[dropcap]W[/dropcap]hat a week in news, and as you might expect, a large chunk of if is COVID-19 related. But this week is especially notable because we’ve finally arrived at our lower-scale General Conference, and Kurt Francom of Leading Saints is with us after his global fast to fight coronavirus to break it all down.
Our biggest story came right before recording. The Church has announced new options for the bevy of missionaries forced to come home early for an indefinite period of time because of COVID-19. They will face two choices: 1) wait out COVID-19 and return to the field when it is safe, perhaps in a different location, and then finish their missions at the originally planned date; 2) stay home for a year or so and reenter the field at a later date, moving the completion date. In both cases, the missionaries are to be temporarily released, which is a huge bummer, because it would have been amazing to see a bunch of set-apart missionaries living at home, with nothing to do.
Those missionaries also make the upcoming US census complicated, especially in Latter-day Saint-rich areas like Utah. The undercounting of Utah’s population due to missionaries in the field has even resulted in being denied a seat in the US House of Representatives. Utah went to court over it 10 years ago!
Hopefully none of you missed this video of families ignoring social distancing protocol for the sake of receiving inbound missionaries at Salt Lake City International Airport.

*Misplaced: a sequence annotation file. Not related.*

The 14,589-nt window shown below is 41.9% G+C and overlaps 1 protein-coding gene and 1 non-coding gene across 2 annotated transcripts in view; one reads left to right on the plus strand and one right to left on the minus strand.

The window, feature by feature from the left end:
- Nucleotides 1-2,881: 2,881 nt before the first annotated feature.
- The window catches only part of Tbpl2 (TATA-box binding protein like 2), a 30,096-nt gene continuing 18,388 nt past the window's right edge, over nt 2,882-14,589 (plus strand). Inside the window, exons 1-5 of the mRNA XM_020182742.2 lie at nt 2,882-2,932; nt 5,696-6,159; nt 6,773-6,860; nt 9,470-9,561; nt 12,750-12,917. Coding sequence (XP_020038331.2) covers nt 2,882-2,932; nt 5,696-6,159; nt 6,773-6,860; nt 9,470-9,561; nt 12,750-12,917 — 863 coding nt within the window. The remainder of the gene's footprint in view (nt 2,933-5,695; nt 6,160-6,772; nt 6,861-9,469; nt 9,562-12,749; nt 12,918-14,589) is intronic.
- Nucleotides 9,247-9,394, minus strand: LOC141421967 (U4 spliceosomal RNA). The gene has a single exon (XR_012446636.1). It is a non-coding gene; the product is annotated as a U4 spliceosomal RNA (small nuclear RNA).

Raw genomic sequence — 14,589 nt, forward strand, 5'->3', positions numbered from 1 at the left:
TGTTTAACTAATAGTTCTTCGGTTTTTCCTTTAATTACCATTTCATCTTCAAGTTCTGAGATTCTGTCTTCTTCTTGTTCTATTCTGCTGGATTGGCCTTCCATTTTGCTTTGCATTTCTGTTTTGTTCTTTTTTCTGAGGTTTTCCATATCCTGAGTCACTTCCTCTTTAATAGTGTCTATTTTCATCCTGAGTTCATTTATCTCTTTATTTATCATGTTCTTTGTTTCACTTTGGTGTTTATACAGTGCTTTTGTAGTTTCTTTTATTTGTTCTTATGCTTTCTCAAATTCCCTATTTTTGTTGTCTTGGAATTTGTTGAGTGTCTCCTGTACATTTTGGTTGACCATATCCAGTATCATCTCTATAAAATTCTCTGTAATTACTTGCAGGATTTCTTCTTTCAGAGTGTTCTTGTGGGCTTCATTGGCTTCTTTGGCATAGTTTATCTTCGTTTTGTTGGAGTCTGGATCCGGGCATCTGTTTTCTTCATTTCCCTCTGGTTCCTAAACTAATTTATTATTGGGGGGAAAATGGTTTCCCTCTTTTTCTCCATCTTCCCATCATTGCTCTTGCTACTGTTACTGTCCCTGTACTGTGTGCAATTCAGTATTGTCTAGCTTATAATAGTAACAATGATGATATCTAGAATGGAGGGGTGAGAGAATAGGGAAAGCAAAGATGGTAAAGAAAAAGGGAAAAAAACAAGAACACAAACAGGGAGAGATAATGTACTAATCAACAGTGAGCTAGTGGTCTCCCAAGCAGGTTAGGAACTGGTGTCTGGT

Hundreds of missionaries from the Philippines are coming back to Salt Lake City today. Social distancing is out the window as people welcome back their family members with posters, balloons, and hugs. @KUTV2News pic.twitter.com/CeyRDtRv9x
— Kelly Vaughen (@KellyVaughen) March 22, 2020
There are also many missionaries who’ve yet to enter the field, or the physical missionary training center, for that matter. Those missionaries have gone online with their training and study, and the Church published a piece providing a pretty cool window into the new world of virtual MTCs. Also, the Church must be spending a ton of money on Zoom.
Let’s move to General Conference, a weekend that is supposed to focus on the bicentennial of the Restoration, but now has coroanvirus rampaging through it. This one is tough to predict! Will the First Presidency sit six feet apart? Will speakers be scattered all over the studio? Will some messages be surreptitiously prerecorded? When did TabCATS prerecord its music?
Robert Kirby, of the Salt Lake Tribune, wrote what appears to be a normal news article about how the Spanish Flu of 1918 affected General Conference proceedings and the Church at large. Arguably the largest impact was an eventual permanent move away from a shared sacrament cup into the use of the individual cups we use today. Might we see another change to the sacrament 100 years later, since passing those trays around isn’t the most hygienic, either?
So about that Restoration. Many Latter-day Saints are unfamiliar with the multiple accounts of the First Vision, or the fact that the First Vision was not a core tenet of missionary messaging for the first 80 or so years of the Church. Peggy Fletcher Stack provides a breakdown of some of those versions and what they mean to us today. Worth a read.
Assorted news: City Creek shopping center, co-owned by the Church, will continue to charge rent despite stores being unable to produce any, you know, money; the new General Handbook of Instruction receives some updates on youth classes and primary, as promised; notable man of business, faith, and government, Bob Garff, dies from COVID-19, and Utah mourns; and all temples closed.
Lastly, Some Good News!
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